Think of the pervasive sin of consumerism and the praise of the ‘free market’ as an end in and of itself.

BELIEFS-popupAs modern Augustinian, William Cavanaugh says:

“All such loves are disordered loves, loves looking for something worth loving that is not just arbitrarily chosen.

A person buys something- anything- trying to fill the hole that is the empty shrine (by which he means our having been created to desire the Kingdom). And once the shopper purchases the thing, it turns into a nothing and he has to head back to the mall to continue the search.

With no objective End to guide the search, his search is literally endless.”

We tend to think of sin simply as a private act we do to break one of God’s rules. We think of sin as an individual free act that violates God’s honor.

Sin is anything but a free act and it’s not always or even primarily about individuals.

Sin is a disordered love that upsets the God-given trajectory of our lives. Sin is a privation of goodness in our lives. And sin is corporate and systemic. 

In a very real way, the more we sin the less human we become, the less real. 

And a free market system for its own sake, one that either exploits the global poor or turns a blind eye to them, one not directed towards the End for which we’re all created, will only succeed in reducing all of us to unreality.

A feeling, let’s be honest, we all feel a hint of every time we go shopping.

Only a market that is free not from controls but for the common good can point toward and participate in God’s Kingdom.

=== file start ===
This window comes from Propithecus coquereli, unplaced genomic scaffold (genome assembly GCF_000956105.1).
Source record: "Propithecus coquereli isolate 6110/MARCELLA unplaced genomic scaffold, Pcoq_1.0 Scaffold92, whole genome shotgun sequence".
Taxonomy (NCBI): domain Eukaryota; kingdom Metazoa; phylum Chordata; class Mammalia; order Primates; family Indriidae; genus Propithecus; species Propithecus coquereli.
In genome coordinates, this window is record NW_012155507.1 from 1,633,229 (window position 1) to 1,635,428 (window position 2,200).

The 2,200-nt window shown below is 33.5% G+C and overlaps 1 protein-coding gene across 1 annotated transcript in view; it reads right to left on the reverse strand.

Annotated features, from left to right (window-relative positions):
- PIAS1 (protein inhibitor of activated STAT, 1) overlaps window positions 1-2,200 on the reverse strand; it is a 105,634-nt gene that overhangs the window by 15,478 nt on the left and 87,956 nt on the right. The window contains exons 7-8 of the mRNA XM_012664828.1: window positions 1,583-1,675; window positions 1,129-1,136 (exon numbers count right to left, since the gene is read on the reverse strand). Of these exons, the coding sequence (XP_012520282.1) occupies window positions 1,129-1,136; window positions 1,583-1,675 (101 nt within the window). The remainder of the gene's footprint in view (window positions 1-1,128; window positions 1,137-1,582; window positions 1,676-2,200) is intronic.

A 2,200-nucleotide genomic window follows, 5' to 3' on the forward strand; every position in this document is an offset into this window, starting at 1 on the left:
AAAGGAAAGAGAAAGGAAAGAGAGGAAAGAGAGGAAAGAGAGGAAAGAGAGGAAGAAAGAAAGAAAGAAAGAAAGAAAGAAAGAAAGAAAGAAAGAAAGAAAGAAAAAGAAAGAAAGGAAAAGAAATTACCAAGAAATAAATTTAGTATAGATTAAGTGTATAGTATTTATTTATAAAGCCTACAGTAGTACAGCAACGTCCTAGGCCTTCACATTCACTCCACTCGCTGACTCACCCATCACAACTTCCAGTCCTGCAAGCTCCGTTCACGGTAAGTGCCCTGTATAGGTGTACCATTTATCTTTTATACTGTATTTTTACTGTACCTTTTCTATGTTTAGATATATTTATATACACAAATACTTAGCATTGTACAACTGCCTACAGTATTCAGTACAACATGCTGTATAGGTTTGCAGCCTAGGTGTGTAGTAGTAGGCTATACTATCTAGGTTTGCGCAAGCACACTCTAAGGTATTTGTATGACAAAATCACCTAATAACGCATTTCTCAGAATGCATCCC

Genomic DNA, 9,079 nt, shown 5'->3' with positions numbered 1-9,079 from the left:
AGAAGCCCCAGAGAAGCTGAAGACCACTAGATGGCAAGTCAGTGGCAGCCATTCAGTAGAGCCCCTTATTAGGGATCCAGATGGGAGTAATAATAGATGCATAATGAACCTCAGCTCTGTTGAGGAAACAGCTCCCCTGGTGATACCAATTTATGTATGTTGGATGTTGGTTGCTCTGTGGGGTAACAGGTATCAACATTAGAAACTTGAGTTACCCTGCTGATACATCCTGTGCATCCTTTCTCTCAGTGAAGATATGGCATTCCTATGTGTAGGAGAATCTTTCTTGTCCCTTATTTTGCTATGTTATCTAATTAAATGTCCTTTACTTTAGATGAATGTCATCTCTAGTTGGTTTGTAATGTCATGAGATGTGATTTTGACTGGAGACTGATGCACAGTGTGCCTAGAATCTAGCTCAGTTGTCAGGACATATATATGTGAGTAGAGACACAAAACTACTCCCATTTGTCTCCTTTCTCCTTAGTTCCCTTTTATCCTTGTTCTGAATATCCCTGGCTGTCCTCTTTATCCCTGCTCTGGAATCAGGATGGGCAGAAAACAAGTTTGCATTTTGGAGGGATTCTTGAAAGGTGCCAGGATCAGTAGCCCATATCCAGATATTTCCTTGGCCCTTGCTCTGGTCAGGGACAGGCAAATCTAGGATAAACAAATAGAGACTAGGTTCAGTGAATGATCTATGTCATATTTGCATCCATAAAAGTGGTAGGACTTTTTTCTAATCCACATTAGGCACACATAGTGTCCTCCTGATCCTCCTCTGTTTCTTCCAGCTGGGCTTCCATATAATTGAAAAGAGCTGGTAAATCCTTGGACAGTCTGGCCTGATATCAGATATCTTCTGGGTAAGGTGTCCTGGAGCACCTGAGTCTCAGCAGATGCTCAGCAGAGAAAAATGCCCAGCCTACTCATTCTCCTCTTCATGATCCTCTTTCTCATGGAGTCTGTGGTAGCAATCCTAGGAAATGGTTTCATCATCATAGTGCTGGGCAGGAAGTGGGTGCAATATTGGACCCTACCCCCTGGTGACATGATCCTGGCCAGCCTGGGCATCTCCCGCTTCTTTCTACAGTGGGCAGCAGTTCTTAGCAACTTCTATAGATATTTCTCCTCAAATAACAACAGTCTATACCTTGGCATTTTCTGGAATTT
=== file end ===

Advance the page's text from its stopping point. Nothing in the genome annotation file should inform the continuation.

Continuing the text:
And I salute Francis (his chosen name should’ve been fair warning) for pointing that out.

 

BELIEFS-popupI recently posted a reflection vis a vis Karl Barth on ‘Why I’m Not a Catholic.’ 

I took some crap from my Catholic brethren for being unfair to the Holy, Mother Church.

To do penance for that post I thought I’d mention a recent story that is indicative to me of what I take to be the greatest gift the Catholic Church presently offers the world.

In case you missed it, Pope Francis recently spoke about the need for global financial reform “along ethical lines that would produce in its turn an economic reform to benefit everyone. Money has to serve, not to rule” Francis said.

The new Pope went to excoriate Western society for its relationship to money and its worship of the free market, saying the worship of the golden calf of old, has now a new image, “in the cult of money and the dictatorship of an economy which is faceless and lacking any truly humane goal.” 

You can read the rest of the story here.

To get back to my reason for writing, Pope Francis’ strong words against unfettered capitalism remind the world that though the Catholic Church advocates against abortion and homosexuality it (the Catholic Church) does not fit into the  ‘conservative’ category, at least as its given to us in American culture. The very same seamless garment of life that prompts the Church to protect the unborn provokes it defend the prisoner and the poor.

The Pope before him took a dim view of America’s unprovoked war in Iraq and the current Pope just reminded everyone that the Church’s understanding of economics is both older than Milton Friedman and at odds with him.

And, to my mind, that’s the best thing going about the Catholic Church right now.

While all Christian bodies self-present as a global church, seldom do they meet that assertion.